Greenpeace is attending the Retail West 2016 Conference to remind Walmart’s retailer peers, vendor partners and suppliers to not be like Walmart and follow through with strong CSR and social responsibility commitments, starting with their canned tuna procurement.
No one expects Walmart to be a leader in social responsibility or sustainability. Let’s be honest, expectations are fairly low. But when they raise them by going through the motions of creating a sustainability policy and talking a green game, it leaves customers wondering why the false advertising, the broken promises, the shattered dreams, the #oceanfails? So Greenpeace is attending the Retail West 2016 Conference to remind Walmart’s retailer peers, vendor partners and suppliers to not be like Walmart and follow through with strong CSR and social responsibility commitments, starting with their canned tuna procurement.
Some other retailers, brands and companies are working to do better for their customers, our oceans and seafood workers. They are working to offer more sustainable and ethical tuna products on store shelves across Canada. Our Sustainable Canned Tuna Guide app highlights these more responsible products and can be downloaded here.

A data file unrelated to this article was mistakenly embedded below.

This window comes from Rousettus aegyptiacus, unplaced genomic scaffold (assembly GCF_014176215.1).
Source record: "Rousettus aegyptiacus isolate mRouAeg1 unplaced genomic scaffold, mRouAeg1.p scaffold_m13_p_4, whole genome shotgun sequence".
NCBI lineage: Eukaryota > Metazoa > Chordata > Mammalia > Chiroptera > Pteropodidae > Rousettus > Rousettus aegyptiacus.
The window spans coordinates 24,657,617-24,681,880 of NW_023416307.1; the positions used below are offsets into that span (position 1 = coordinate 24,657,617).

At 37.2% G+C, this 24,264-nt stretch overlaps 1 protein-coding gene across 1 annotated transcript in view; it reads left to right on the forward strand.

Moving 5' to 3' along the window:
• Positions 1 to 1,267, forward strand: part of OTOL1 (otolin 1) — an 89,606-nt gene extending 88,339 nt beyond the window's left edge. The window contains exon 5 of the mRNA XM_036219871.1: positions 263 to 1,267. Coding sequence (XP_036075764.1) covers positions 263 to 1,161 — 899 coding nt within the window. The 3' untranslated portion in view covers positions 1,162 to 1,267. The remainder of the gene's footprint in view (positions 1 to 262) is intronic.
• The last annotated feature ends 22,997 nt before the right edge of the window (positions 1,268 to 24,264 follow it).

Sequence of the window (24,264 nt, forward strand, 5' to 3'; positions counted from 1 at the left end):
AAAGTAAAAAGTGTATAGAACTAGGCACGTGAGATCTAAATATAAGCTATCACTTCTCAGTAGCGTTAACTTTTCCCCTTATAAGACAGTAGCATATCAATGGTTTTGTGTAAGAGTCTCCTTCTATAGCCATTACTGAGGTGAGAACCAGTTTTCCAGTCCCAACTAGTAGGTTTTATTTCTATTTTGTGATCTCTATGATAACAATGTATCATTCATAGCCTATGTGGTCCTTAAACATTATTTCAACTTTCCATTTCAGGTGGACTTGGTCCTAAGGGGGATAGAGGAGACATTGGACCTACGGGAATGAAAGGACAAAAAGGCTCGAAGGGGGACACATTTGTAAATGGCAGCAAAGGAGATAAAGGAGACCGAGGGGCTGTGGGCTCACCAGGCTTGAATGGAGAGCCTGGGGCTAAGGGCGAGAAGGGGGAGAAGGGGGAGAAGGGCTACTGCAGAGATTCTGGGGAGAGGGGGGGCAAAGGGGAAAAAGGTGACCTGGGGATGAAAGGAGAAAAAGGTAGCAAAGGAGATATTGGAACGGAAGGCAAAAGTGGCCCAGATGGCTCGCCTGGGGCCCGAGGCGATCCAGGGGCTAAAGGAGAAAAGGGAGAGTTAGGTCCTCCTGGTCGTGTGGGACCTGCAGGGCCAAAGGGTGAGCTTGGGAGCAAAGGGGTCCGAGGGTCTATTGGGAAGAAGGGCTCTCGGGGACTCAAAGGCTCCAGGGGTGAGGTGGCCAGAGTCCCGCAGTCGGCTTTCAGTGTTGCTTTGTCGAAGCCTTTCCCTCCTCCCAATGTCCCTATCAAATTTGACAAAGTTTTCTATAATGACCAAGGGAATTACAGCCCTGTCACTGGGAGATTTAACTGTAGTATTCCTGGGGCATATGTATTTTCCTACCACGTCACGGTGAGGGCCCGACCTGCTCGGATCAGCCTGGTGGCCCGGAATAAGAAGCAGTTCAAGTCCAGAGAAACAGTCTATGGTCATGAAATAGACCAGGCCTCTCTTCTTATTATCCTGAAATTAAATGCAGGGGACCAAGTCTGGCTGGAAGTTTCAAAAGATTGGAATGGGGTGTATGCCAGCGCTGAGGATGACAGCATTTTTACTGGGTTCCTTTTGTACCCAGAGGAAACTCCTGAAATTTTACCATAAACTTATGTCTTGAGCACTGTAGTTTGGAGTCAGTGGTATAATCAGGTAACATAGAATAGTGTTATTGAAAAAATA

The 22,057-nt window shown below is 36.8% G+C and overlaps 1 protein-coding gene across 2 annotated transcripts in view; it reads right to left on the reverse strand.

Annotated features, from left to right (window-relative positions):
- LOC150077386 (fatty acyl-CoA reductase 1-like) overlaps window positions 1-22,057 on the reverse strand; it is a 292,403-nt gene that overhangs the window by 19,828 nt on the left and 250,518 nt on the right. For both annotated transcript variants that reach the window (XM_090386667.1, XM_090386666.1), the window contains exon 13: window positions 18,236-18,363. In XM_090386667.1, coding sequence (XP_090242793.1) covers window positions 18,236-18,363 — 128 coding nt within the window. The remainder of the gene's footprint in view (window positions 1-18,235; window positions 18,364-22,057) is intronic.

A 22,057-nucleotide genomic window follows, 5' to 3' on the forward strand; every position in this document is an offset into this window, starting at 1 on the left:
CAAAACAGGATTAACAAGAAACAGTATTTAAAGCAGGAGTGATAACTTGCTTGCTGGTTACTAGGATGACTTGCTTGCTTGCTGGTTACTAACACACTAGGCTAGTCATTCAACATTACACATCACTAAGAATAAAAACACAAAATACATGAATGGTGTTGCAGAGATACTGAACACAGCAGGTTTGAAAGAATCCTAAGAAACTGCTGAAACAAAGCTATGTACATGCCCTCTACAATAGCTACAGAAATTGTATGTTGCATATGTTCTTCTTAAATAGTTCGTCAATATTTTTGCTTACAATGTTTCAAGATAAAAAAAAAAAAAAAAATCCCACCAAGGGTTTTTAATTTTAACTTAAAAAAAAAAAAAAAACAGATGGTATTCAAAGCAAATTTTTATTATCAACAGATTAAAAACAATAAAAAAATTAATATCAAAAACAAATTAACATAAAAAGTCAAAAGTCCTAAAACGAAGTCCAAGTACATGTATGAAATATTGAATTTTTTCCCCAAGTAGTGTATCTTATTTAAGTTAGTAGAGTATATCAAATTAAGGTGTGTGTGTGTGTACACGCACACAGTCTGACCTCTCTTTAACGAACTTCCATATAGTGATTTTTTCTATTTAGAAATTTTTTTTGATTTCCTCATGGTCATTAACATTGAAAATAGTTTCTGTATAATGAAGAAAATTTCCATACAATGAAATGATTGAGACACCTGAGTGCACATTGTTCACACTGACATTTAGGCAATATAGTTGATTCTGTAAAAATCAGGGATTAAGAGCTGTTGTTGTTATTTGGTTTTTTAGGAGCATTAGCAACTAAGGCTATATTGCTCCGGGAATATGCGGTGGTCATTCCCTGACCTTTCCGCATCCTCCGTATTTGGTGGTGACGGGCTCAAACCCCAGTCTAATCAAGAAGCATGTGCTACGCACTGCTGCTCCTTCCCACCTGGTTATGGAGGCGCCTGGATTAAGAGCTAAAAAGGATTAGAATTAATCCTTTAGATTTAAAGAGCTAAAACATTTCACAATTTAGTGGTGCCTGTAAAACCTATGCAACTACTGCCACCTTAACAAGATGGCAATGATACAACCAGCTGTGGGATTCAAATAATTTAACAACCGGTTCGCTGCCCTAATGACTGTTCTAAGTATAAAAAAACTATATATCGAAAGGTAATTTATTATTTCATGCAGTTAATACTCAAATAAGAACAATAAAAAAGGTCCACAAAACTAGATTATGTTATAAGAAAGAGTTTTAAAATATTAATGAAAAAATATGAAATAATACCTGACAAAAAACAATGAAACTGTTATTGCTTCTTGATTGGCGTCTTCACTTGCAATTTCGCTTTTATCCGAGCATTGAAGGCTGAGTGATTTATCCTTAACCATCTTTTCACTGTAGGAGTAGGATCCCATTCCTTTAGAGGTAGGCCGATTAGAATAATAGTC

Walmart’s canned tuna aisle needs cleaning up for various reasons. The tuna is sourced from Thai Union, the world’s biggest tuna company and one that is failing to provide its major retail customers like Walmart with sustainable and socially responsible products. Walmart’s Great Value brand tuna is caught using destructive fishing methods that are putting already threatened marine life like sharks, turtles and seabirds at further risk because many are caught and often die in the tuna fishing process. The fishing method Walmart relies most heavily on, purse seining using fish aggregating devices (FADs), also puts vulnerable tuna stocks at risk because large numbers of baby bigeye and yellowfin tuna are caught on top of the target adult skipjack tuna.
Thai Union has also been linked to labour and human rights violations in its broader seafood supply chains, as has Walmart, so customers are also unable to be certain its product hasn’t put the lives of seafood workers at risk. From environmental degradation to a lack of clarity around ensuring safe and fair working conditions, Great Value products, and a lot of other tuna found on Walmart shelves, does not instill consumer confidence.
As a reminder, here’s what Walmart isn’t doing and what your company should do (or you should ask your favourite supermarket chain to do if you’re a customer reading this blog :) ).
Walmart is not:
What should Walmart do?
Great Value brand = #NotJustTuna. Walmart: Save Oceans. Protect Workers.